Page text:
(ARA) – Do you know which of these scenarios would most likely be covered by your standard homeowners or renters insurance policy?
- While gardening in your backyard, the diamond disappears from your ring.
- You left your ring in a public restroom after taking it off to wash your hands. Twenty minutes later, when you remember where you left it, it’s gone.
- Someone breaks into your home and steals your brand-new engagement ring.
If you guessed number three, you’re right. However, you’d likely need proof of burglary before a standard policy would cover your ring. And you’d only get a limited amount for it, probably $1,000 depending on your insurance. So for a lot of newlyweds, even when the ring’s covered, you couldn’t buy a new one with your claim settlement.
So what should you do? Schedule it. ‘Scheduled’ (also called ‘floater’ or ‘inland marine’) coverage provides additional insurance for specific items.
‘Jewelry is valuable, and it’s easy to lose and easy to steal,’ says Jonathan Farris, assistant vice president at General Casualty Insurance Companies. ‘When it’s scheduled, you can rest assured that it will be covered no matter how it’s lost.’
Schedule the expensive stuffFarris explains that on a standard homeowner’s or renter’s policy, jewelry is covered for ‘named perils’ like fire, theft or lightning. When scheduled separately on your policy, it’s covered for ‘all perils,’ even if you drop your diamond down the kitchen sink.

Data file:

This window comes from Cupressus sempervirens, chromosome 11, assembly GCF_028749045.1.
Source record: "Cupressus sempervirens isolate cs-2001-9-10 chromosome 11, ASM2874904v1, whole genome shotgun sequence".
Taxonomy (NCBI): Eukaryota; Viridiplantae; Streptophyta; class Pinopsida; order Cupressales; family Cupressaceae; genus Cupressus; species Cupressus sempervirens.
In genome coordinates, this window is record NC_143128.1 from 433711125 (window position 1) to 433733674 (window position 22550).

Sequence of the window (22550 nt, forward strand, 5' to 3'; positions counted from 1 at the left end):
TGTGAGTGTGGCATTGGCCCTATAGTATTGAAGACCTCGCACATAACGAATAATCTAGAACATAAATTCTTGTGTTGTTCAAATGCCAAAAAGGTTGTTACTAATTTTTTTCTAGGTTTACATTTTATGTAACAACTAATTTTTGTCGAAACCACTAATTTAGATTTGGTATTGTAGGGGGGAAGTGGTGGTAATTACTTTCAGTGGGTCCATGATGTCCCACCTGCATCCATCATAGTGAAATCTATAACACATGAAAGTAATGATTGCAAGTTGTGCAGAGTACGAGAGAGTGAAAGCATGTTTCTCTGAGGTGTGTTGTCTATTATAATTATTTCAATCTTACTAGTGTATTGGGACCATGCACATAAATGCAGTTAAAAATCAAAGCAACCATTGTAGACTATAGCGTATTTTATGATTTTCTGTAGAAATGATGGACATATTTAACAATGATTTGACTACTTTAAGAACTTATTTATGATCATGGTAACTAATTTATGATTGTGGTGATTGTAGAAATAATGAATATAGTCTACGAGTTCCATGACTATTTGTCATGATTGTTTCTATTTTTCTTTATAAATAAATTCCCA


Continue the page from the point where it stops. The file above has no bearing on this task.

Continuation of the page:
Another benefit to scheduling your valuables is that, with a current appraisal, you should have enough coverage to buy a replacement. And most consumers find the cost of scheduling to be very reasonable. For example, to schedule a $3,000 ring costs about $30 a year on a General Casualty or Unigard insurance policy.
Christy Niemann, assistant vice president at Unigard Insurance Group, adds that newlyweds often remember to get ample insurance for their recently purchased rings, but might overlook other high-value items. In addition to jewelry, consumers might want to schedule high-end watches, computers, cameras, china and silverware.
When deciding which items to schedule, Niemann says to consider anything valued over $1,000 or any group collectively valued over $2,000 (think china set). ‘Go with your gut,’ she says. ‘Schedule items you wouldn’t be comfortable replacing on your own.’
Don’t forget to documentWhen scheduling an item, give a detailed description and store the appraisal and bill of sale in a safe place, like a safety deposit box or a home safe that’s fireproof and waterproof. These documents will come in handy if your ring slips off while you’re snorkeling in Hawaii.
Another good idea is taking photos or shooting a video of your valuables — as well as the general contents of your home — and safeguarding the pictures or video with your other documents. ‘Can you close your eyes and identify every item in your living room? I know I can’t! So a video is a quick, easy way to document your belongings,’ Farris says.
He adds that, while everyone should create a home inventory, it’s especially important when merging two households or receiving expensive wedding gifts.
Befriend your agentOnce you’ve taken stock of your stuff, consult your insurance agent. Your policy should include enough coverage to replace your home and its contents, should disaster strike. Your agent can recommend changes and make updates.
Niemann suggests getting jewelry re-appraised every three to five years (more if worn daily) and sharing that information with your agent. Niemann recalls a claimant who needed her diamond ring replaced but hadn’t gotten an appraisal in more than 10 years. With no documentation of the ring’s updated value, her insurer settled the claim for the originally appraised value — several thousands of dollars less than the cost to replace it.
Over the years, your other possessions will increase in value, too, not just your jewelry. You might finish your basement or finally buy that plasma TV. So keep in touch with your insurance agent. As your assets grow, you’ll need more insurance to protect yourself and your family.
Courtesy of ARAcontent